But as for "Bollywood?" Didn't know how to start or where to go until put onto a few films by Mark Cousins's Story of Film, and from the films and actors he talks up there to others. Eventually, I just basically added to my Netflix & Hulu streaming anything that had high ratings or in the case of Netflix had many interesting and positive reviews from people who seemed to know their Indian Cinema.
I've been going chronologically through film from 1946 onward for over a year, filling in mainly the gaps in international cinema in my education, but occasionally things being removed from streaming forces some jumps, so while I'm mostly back in 1987 now, I'm leaping to 1995 and onward as a lot of Indian film will vanish from Netflix by Sunday. Tonight, made it to this highly-regarded film that didn't impress me at first as much as its incredible reputation suggested it should. With my tastes, yes, I like action and other genre pictures a lot more than romance generally, but I can appreciate a good love story. Still, for most of this one, while I liked the locations in London and Switzerland, and the music was great (especially the opening number), the acting charming, and the shooting excellent, it didn't seem very special to me.
But when, after the intermission, the story moves to India, it really takes off. Still not a favorite of mine, but the last section of the film does seriously jump in quality - there's two especially beautiful musical numbers, and as the stakes rise in the drama, the actors really get to shine. After some of the other Indian films I've watched, I still don't completely get the fervor this one has inspired, but it's not as disappointing as it started out to be. Three Stars
Boarding Gate (2007) directed by Olivier Assayas
Nice bits here and there, some good plot ideas, but not terribly interesting. Well-acted (I even liked the slightly-wooden-but-not-inappropriately-
Mohabbatein (2000) directed by Aditya Chopra
Oh, there we go. Very much liked this one, preferred it quite a bit to Dilwale Dulhania Le Jayenge -- it seems, and from the little I read about it, that it was a bit of an attempt by Aditya Chopra to recapture some of the magic of that much-loved film. I know it wasn't anywhere as popular as that film, but for me this one succeeds the whole way through while Diwale only worked in fits and starts. The large and talented ensemble cast really sells it and makes you care about all the love stories going on (only the older comic-relief couple seems short-changed and shoehorned in because there HAS to be some comic relief).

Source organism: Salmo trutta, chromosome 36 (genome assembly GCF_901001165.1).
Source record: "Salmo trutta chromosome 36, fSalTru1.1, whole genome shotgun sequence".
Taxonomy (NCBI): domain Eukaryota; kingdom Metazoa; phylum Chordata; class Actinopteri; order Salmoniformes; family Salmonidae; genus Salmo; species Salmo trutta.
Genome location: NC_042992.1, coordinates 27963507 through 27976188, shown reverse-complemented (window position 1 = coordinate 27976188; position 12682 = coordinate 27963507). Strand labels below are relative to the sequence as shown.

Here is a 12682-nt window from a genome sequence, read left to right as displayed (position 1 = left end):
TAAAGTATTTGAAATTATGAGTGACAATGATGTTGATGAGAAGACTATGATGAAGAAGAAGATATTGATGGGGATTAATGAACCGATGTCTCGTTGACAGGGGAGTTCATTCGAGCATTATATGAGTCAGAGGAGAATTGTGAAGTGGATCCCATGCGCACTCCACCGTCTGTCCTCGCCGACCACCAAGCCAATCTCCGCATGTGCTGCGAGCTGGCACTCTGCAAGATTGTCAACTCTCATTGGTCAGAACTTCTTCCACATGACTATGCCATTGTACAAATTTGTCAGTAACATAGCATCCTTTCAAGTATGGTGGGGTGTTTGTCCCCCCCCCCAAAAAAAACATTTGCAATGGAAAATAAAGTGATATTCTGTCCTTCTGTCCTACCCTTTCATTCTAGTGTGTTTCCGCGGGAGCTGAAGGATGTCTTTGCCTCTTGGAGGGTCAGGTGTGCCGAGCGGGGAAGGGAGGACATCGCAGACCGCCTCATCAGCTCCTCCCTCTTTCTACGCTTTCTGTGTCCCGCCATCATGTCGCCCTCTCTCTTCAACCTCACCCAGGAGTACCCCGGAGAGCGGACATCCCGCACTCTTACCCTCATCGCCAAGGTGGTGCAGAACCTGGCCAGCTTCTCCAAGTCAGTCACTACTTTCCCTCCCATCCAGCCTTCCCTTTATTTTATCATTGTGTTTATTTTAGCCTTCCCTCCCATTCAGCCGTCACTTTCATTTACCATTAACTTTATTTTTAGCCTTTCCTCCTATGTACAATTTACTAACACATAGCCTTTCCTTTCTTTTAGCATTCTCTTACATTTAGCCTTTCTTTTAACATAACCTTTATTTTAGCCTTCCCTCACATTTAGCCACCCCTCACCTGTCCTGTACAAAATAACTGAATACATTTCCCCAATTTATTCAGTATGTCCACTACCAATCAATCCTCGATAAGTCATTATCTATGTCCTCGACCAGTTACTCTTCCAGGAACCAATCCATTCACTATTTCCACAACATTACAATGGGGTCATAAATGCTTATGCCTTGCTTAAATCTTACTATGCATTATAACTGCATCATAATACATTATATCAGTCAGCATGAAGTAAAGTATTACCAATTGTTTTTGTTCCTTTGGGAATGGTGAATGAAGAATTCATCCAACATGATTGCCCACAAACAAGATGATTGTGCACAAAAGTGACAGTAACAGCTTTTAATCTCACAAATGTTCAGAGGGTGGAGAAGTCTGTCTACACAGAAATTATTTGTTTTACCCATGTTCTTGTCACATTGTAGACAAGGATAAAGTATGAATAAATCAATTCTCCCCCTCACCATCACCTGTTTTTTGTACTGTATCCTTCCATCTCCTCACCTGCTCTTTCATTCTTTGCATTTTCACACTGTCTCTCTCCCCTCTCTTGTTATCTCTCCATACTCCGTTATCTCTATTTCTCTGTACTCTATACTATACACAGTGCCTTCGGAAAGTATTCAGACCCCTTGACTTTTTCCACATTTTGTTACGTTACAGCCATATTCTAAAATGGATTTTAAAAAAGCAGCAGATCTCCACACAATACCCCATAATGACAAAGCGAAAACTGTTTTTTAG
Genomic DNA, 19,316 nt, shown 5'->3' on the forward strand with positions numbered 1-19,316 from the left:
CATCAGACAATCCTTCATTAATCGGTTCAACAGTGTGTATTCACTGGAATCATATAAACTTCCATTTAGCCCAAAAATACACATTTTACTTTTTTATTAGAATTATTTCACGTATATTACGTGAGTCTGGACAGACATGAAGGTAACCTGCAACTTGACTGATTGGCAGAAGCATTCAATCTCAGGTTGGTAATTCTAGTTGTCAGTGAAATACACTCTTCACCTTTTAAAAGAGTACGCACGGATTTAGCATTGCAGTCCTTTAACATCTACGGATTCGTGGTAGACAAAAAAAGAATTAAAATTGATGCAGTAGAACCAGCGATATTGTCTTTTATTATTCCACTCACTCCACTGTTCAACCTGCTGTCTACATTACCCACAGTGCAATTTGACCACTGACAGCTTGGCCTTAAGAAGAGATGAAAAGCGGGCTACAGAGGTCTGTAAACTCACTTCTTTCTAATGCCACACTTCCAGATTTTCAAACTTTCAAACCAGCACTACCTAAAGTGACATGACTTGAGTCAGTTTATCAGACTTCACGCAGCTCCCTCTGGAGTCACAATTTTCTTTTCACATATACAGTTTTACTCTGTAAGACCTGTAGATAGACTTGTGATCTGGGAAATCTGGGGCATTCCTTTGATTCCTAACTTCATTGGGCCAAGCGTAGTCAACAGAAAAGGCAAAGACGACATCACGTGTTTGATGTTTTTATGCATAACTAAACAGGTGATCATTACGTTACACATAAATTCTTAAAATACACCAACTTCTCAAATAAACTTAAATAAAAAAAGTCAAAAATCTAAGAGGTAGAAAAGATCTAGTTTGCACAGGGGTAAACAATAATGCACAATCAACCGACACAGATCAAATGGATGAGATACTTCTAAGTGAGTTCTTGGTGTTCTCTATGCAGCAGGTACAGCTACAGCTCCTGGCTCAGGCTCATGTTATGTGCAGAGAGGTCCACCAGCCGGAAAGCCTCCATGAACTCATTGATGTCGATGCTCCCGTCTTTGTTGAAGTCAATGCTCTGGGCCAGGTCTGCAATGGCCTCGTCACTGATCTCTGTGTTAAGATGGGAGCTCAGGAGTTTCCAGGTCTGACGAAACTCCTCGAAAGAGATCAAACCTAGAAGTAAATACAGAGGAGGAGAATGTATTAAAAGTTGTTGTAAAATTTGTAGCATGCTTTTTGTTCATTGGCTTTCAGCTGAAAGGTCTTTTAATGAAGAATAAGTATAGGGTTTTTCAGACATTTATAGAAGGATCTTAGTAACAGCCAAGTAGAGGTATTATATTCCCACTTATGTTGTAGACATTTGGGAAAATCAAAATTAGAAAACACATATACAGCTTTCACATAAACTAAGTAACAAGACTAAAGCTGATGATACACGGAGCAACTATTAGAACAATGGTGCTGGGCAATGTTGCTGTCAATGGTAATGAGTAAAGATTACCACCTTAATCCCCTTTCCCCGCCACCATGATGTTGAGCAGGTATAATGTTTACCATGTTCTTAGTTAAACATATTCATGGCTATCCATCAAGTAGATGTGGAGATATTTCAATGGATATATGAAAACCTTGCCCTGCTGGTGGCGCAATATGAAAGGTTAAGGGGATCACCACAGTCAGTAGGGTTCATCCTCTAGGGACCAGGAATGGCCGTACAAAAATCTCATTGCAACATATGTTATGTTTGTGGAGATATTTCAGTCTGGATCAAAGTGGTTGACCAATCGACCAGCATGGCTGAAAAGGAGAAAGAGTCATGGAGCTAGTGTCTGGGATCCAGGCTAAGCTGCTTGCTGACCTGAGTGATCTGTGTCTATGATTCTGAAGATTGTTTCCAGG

Amitabh Bachchan, as usual, is mesmerizing, helped here by an almost campy-running-gag series of dramatic entrances (I think there are about five parties or musical numbers broken up by sudden whip-pans to his disapproving form). Shahrukh Khan has matured a lot since Diwale, and can actually face off convincingly against Bachchan. We also get a crowd-pleasing reprise of Amrish Puri's amazing bug-eyed death glare from Diwale, now done three times in one scene, each with a dramatic dolly-in. Beautiful.
The long running time has been criticized (even in the Indian press, where I would think 3+ hour-long films would have more acceptance), but unlike some Bollywood work I've seen I was never bored a moment by this film, waiting for the next musical number or set piece. Chopra's improved as a director since Diwale (though he's still a bit repetitive in his staging), and the cast is talented top-to-bottom, as well as being, both men and women, really easy on the eyes -- as is usual, though I must note here the camera REALLY points up the physical attributes of the women as I haven't noticed before in Indian film (I was quietly sighing, "Oh, my" in surprise just about every time one of the women reappeared in a new, even more revealing costume).
As with most Bollywood films I watch -- even more so, in fact -- this has given me more actors whose filmographies I now need to get through. It's vanishing from Netflix Instant shortly, but if it returns or you find it anywhere else, it's well worth the 3 hours and 36 minute investment. Four Stars
The Thin Blue Line (1988) directed by Errol Morris
Rewatch as I pass through 1988 in my chronological viewing/reviewing of film. I've seen this too many times, I guess, and don't seem to have much more to get out of it. I thought it would still be interesting despite the many viewings and knowing everything about it by now, but no. I just know it too well/ I can recognize how great a film it is still, but it doesn't have the same hypnotic power it did for many years. I'd almost dock it a star, a star and a half for how I feel now, but I can remember what it was like to see this for the first time, and it deserves its rating for the power it once had over me. Four and a half Stars
Dhoom (2004) directed by Sanjay Gadhvi
Nice action picture, with great music, and some especially cool moments and performances, but, except for some lovely 3-way split-screen sequences, nothing all that special. Nothing wrong with it, just didn't stand out much. Also a little horrified to finally hear auto-tune make its way into Bollywood vocals, normally a haven for beautiful, true voices. Three Stars
...more to come soon, I guess and hope...